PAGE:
Hacking America


  • Woman with mobile phone

    The use of mobile dating apps is exploding, but experts say security is lagging. Here's how consumers can protect themselves against fraudsters.

  • National Security Agency headquarters, Fort Meade, Maryland

    Meet the man leading the NSA's recruiting efforts through a program targeting students as young as eighth grade.

  • A look inside cybersecurity start-up Tinfoil provides a peek into the current gold rush behind the hacking economy.

  • Defcon conference

    Jeff Moss, the hacker community's best-known security impresario, shares his insights as founder of the hacker convention Defcon.

  • Hacking hacker cyber security

    With big data breaches becoming more common, experts say it's time to take more steps to protect yourself. Here's what you need to know.

  • Cybercriminals stealing your money

    Cyber criminals can now steal your money and hold your files hostage using sophisticated software known as Gameover Zeus and Cryptolocker. CNBC's Scott Cohn reports.

  • Edward Snowden

    NSA whistleblower Edward Snowden says the government can spy on you, but experts say hackers seeking your financial data is still a bigger threat.

  • Is the NSA spying on your cellphone and keystrokes?

    Edward Snowden told NBC News intelligence agencies have sophisticated real-time cyberspying techniques. But, how accurate are his claims? CNBC's Scott Cohn reports.

  • Cyber crime hacker

    New malware, including Blackshades, allows hackers to spy on victims through infected webcams. Here's how to protect yourself.

  • Easy-to-use cyberspying malware

    Remote access tools, or RATs, can take over your computer and watch your every move. CNBC's Scott Cohn reports.

  • Spotify investigating hack: Report

    CNBC's Scott Cohn reports music service Spotify is launching an investigation into unauthorized access to company systems data.

  • Despite the global phenomenon of cyberattacks, U.S. entities are overwhelmingly at the receiving end of cyber-thieves, according to a new report.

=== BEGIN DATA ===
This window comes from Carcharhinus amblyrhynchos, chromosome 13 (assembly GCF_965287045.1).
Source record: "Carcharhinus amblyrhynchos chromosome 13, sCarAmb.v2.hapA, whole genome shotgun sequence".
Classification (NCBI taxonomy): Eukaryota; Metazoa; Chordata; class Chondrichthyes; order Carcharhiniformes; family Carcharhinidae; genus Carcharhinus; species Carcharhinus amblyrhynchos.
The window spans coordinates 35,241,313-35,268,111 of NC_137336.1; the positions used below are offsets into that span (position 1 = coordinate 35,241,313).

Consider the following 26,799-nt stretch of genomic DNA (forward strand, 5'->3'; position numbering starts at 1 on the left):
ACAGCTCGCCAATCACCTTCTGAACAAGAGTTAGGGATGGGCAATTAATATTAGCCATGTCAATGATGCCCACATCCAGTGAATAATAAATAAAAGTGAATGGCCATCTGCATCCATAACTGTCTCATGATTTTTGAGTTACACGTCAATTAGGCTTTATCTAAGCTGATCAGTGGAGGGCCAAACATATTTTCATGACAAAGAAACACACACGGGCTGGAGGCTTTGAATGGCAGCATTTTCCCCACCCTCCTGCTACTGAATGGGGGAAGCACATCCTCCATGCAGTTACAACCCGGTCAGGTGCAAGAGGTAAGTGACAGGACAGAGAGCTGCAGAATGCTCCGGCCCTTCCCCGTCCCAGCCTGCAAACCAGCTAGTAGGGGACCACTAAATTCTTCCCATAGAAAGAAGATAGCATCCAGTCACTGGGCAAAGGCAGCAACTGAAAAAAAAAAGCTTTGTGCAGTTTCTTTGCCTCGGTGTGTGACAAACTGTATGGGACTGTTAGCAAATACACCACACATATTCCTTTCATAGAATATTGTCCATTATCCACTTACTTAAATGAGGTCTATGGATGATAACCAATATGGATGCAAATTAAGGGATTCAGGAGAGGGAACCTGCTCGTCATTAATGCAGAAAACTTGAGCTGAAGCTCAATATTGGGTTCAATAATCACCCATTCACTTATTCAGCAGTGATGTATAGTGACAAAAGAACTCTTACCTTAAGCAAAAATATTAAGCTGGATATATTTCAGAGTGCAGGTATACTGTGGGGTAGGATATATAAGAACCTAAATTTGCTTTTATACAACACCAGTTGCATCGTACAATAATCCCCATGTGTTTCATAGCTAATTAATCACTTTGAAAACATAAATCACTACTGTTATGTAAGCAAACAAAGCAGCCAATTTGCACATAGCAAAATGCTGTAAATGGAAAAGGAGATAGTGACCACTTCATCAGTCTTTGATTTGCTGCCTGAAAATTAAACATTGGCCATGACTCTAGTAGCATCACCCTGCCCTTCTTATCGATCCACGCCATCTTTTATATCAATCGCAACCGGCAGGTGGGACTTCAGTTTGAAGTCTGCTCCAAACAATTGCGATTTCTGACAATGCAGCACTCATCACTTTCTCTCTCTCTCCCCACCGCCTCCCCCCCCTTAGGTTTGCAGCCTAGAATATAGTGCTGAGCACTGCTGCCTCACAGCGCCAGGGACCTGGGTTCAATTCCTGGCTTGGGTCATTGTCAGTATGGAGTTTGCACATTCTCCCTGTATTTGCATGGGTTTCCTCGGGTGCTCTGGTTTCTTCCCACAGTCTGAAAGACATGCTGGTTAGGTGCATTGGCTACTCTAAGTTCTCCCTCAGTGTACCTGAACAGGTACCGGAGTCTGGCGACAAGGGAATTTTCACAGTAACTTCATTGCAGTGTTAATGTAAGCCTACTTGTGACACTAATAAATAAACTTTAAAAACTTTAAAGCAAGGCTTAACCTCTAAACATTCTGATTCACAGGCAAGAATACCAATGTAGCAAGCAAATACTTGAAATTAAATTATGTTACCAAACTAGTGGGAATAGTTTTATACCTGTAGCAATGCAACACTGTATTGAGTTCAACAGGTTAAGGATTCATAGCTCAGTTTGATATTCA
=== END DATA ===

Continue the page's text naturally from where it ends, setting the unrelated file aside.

• Target's John Mulligan

    Target may not know the costs of the data breach until late in the second quarter or early third quarter, interim CEO John Mulligan said.

  • Types of data targeted

    Credit card information can make hackers money, but non-payment information is also a big target for cybercriminals. CNBC's Josh Lipton provides insight to Trustwave's Annual Global Security Report on data breaches.

  • So-called malvertising is a new threat worrying some lawmakers. These are ads with malware that can infect your computer without a single click.

  • Can an ad hack your computer?

    Ads with malicious code embedded, known as "malvertising," can breach your computer without you even clicking on a link. CNBC's Scott Cohn reports.


Investigations Inc.: Cyber Espionage

  • Hacking is often called the biggest danger to the economic security of the United States.has gone on record as calling the cyber threat “one of the most serious and economic and national security challenges we face as a nation.”What was once a series of isolated incidents has now become almost common place in Corporate America. By attacking business networks, hackers are accessing company secrets and confidential strategies and creating huge losses for the overall economy, say experts. Many of t

    By attacking business computer networks, hackers are accessing company secrets and confidential strategies and creating huge losses for the overall economy.

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    China is working feverishly to counteract its slowest GDP growth in recent years, and one of the ways it’s doing so, say U.S. officials, is through the theft of American corporate secrets.

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    US businesses are enduring an unprecedented onslaught of cyber invasions from foreign governments, organized crime syndicates, and hacker collectives, all seeking to steal information and disrupt services, cybersecurity experts say.

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